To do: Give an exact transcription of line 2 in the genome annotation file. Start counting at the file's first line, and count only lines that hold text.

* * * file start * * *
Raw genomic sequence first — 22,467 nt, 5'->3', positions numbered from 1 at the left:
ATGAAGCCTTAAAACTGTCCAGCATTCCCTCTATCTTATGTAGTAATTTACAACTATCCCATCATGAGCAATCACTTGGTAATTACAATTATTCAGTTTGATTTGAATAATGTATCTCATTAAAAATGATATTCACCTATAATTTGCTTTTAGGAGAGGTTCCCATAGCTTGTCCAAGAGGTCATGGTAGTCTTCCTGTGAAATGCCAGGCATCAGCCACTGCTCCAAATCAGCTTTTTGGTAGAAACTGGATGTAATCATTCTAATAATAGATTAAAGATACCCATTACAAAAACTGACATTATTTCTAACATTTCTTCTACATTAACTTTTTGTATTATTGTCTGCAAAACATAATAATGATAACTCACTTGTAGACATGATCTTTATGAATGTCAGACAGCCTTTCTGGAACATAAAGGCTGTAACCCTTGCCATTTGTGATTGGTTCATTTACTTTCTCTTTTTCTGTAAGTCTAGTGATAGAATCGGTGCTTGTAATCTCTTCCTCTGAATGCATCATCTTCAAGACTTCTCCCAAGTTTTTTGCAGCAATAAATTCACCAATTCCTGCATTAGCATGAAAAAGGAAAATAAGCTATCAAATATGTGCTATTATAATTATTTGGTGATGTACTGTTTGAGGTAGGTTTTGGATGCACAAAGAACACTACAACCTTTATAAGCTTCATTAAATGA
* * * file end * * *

ATGAAGCCTTAAAACTGTCCAGCATTCCCTCTATCTTATGTAGTAATTTACAACTATCCCATCATGAGCAATCACTTGGTAATTACAATTATTCAGTTTGATTTGAATAATGTATCTCATTAAAAATGATATTCACCTATAATTTGCTTTTAGGAGAGGTTCCCATAGCTTGTCCAAGAGGTCATGGTAGTCTTCCTGTGAAATGCCAGGCATCAGCCACTGCTCCAAATCAGCTTTTTGGTAGAAACTGGATGTAATCATTCTAATAATAGATTAAAGATACCCATTACAAAAACTGACATTATTTCTAACATTTCTTCTACATTAACTTTTTGTATTATTGTCTGCAAAACATAATAATGATAACTCACTTGTAGACATGATCTTTATGAATGTCAGACAGCCTTTCTGGAACATAAAGGCTGTAACCCTTGCCATTTGTGATTGGTTCATTTACTTTCTCTTTTTCTGTAAGTCTAGTGATAGAATCGGTGCTTGTAATCTCTTCCTCTGAATGCATCATCTTCAAGACTTCTCCCAAGTTTTTTGCAGCAATAAATTCACCAATTCCTGCATTAGCATGAAAAAGGAAAATAAGCTATCAAATATGTGCTATTATAATTATTTGGTGATGTACTGTTTGAGGTAGGTTTTGGATGCACAAAGAACACTACAACCTTTATAAGCTTCATTAAATGA